Appeals, Nos. 75 and 76, March T., 1962, from judgment of Court of Common Pleas of Westmoreland County, April T., 1960, No. 48, in case of William G. Smail, administrator of estate of LeRoy G. Smail, deceased, Grace Weightman, John R. Weightman et al. v. Harry G. Flock, trading as Flock Brothers. Judgments affirmed.
Daniel J. Snyder, with him Avra N. Pershing, Jr., and Pershing and Snyder, for appellant.
Joseph M. Loughran, with him Loughran & Loughran, for appellee.
Before Bell, C.j., Musmanno, Jones, Cohen, Eagen and O'brien, JJ.
OPINION BY MR. JUSTICE MUSMANNO
LeRoy G. Smail was killed when the automobile which he was driving collided with a tractor-trailer operated by Floyd Lottman employed by Harry G. Flock, t/a Flock Brothers, the defendant in this case. In Smail's car were his two daughters Mrs. Grace Weightman and Mrs. Martha Nye, who, through their individual husbands, brought suits in trespass against the defendant and recovered verdicts, which have not been contested. Accordingly, their cases are not before us for review. William G. Smail, administrator of the estate of LeRoy G. Smail, brought wrongful death and survival actions against the defendant, and the jury returned verdicts in favor of the plaintiff in those actions in the sums of $17,913.35 and $24,466 respectively.
In the court below the defendant moved for a new trial, alleging trial errors and excessive verdicts. The motion was refused and the defendant appealed to this Court.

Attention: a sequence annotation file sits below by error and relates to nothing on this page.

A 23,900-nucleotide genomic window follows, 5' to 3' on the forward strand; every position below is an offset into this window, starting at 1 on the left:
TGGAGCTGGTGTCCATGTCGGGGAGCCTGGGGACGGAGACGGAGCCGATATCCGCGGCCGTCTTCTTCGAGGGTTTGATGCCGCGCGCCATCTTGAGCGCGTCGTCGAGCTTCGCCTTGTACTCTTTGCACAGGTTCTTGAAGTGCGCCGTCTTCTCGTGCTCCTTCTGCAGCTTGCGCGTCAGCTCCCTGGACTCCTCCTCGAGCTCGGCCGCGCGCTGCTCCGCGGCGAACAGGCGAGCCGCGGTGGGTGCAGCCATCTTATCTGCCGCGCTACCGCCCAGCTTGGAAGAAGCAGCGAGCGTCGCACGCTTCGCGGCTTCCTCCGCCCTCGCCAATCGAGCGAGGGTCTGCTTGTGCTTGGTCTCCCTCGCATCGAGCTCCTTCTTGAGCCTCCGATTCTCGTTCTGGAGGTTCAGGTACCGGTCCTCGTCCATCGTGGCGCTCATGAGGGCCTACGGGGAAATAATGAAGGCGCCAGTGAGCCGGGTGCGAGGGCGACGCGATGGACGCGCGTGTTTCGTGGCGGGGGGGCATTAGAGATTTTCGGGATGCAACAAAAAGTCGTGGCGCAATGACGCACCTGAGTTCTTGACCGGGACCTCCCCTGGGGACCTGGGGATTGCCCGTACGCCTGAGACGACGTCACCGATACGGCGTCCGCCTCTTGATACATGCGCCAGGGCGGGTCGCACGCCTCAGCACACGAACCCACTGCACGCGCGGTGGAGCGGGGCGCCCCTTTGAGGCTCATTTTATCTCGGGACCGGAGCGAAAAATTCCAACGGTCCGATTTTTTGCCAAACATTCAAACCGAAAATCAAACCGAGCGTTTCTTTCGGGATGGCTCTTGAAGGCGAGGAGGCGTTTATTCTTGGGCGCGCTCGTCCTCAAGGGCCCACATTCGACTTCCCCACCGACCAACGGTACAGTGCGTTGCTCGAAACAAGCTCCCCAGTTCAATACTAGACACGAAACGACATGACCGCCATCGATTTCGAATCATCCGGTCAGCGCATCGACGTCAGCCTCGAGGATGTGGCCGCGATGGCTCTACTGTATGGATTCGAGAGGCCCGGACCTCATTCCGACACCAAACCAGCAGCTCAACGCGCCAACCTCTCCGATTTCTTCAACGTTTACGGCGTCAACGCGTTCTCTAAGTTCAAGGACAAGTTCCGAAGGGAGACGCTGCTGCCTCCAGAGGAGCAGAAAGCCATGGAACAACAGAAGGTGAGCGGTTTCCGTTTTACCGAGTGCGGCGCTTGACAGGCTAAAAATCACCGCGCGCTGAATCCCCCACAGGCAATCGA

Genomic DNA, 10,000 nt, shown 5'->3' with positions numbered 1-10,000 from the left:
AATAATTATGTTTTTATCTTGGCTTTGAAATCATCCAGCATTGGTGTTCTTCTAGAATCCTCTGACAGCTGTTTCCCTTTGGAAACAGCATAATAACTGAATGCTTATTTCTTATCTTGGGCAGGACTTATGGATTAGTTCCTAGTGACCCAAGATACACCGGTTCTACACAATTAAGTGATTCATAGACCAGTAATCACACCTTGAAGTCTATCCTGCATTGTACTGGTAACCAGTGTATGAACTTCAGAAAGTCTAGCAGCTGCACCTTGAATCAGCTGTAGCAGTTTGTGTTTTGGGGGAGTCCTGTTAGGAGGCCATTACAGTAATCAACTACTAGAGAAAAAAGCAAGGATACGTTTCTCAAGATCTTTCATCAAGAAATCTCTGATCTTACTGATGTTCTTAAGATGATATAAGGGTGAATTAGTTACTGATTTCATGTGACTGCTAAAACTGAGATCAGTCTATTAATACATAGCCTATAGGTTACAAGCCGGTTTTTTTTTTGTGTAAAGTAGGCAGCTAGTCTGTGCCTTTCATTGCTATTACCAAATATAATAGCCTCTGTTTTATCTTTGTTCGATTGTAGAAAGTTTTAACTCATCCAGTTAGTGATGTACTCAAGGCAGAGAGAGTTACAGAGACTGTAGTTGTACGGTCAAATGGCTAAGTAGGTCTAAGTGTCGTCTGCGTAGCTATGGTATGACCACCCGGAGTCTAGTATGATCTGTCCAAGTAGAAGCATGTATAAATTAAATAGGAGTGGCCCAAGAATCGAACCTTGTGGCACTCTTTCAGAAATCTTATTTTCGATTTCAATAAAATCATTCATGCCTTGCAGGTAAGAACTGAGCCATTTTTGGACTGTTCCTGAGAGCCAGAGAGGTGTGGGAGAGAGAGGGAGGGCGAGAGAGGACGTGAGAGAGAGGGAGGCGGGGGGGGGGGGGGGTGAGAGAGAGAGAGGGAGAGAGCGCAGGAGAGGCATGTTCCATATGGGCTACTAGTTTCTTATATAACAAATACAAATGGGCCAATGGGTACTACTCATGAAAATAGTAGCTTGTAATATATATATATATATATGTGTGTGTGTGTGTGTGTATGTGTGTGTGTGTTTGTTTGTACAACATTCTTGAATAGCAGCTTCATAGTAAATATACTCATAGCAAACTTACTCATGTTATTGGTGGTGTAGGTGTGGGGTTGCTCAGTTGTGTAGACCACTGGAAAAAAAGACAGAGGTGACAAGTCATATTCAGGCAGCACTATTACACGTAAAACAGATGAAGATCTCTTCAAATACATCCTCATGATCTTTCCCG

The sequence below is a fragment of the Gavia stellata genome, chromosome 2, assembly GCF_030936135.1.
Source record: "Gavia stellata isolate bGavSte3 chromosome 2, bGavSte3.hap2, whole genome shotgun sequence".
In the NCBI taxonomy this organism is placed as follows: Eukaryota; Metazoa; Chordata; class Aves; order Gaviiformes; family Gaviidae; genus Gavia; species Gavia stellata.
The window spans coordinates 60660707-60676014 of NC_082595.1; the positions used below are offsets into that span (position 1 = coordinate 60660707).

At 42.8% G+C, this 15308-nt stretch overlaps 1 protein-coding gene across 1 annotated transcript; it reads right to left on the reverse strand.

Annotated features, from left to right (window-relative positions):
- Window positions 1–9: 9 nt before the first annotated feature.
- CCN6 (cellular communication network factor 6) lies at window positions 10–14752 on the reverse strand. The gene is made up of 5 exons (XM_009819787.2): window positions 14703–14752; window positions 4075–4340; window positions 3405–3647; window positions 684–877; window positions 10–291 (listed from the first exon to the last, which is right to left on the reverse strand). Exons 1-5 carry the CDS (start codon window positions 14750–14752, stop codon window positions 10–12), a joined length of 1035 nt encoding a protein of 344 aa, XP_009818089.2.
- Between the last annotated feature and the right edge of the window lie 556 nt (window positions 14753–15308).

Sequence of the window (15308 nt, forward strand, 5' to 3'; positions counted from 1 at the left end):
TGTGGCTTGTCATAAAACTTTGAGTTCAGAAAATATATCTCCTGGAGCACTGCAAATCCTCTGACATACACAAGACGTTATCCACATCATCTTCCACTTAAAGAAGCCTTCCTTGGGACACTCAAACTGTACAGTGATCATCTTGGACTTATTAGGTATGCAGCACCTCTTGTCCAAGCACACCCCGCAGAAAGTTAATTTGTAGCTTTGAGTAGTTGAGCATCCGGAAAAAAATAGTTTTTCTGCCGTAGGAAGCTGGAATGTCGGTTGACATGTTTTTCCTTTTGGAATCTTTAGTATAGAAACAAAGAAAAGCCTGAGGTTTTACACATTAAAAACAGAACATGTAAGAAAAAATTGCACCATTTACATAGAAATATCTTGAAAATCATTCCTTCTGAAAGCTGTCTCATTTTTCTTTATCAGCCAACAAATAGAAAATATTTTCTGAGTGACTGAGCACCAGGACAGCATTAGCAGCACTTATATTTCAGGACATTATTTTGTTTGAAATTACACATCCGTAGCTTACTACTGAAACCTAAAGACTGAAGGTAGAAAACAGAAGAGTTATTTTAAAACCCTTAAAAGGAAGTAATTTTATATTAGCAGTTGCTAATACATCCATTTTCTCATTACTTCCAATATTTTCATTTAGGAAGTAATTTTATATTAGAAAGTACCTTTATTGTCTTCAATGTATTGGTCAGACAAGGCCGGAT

The tragic accident happened as follows. On January 11, 1960, LeRoy G. Smail, a 61-year-old dairy farmer was proceeding southwardly on the Mt. Pleasant-Greensburg Road in Westmoreland County, the
weather dry, clear and cold. When he reached a point known as Lynch's Curve, made up of a sharp, almost 90-degree turn, the defendant's tractor-trailer, moving forward in the opposite direction, failed to properly negotiate the curve, crossed over to the Smail side of the road and struck his automobile with such force that the tractor-trailer, which was loaded with 52,000 pounds of pea coke (also referred to as coke ashes) overturned onto the Dodge sedan, burying it in an avalanche of ashes. One witness testified that some of the ashes were thrown 58 feet into a yard adjoining the road, also that the tractor-trailer made marks in the road for 25 feet, all indicating that the heavy vehicle, as it endeavored to round the curve, was traveling at a high rate of speed. Smail was smothered to death in the flood of ashes and the two women passengers were seriously injured.
Since the collision occurred on the defendant's wrong side of the road, he was confronted with the evidentiary burden of explaining what his truck was doing where, under the circumstances indicated, he had no right to be. The driver of an automobile whose vehicle, at the time of an untoward encounter on the highway, is shown to be on its wrong side of the thoroughfare, is ipso facto tainted with negligence, and it devolves upon him to wipe away that taint with evidence which satisfies a jury that he was not at fault.*fn1 The defendant Flock attempted to accomplish that cleansing by producing a person, A. J. McKelvey, described as a heavy equipment appraiser, to show that the defendant's truck capsized because of a defective or broken spindle.
Defendant's counsel made his offer in the following language: "[We] expect to prove that Mr. McKelvey made an examination of ...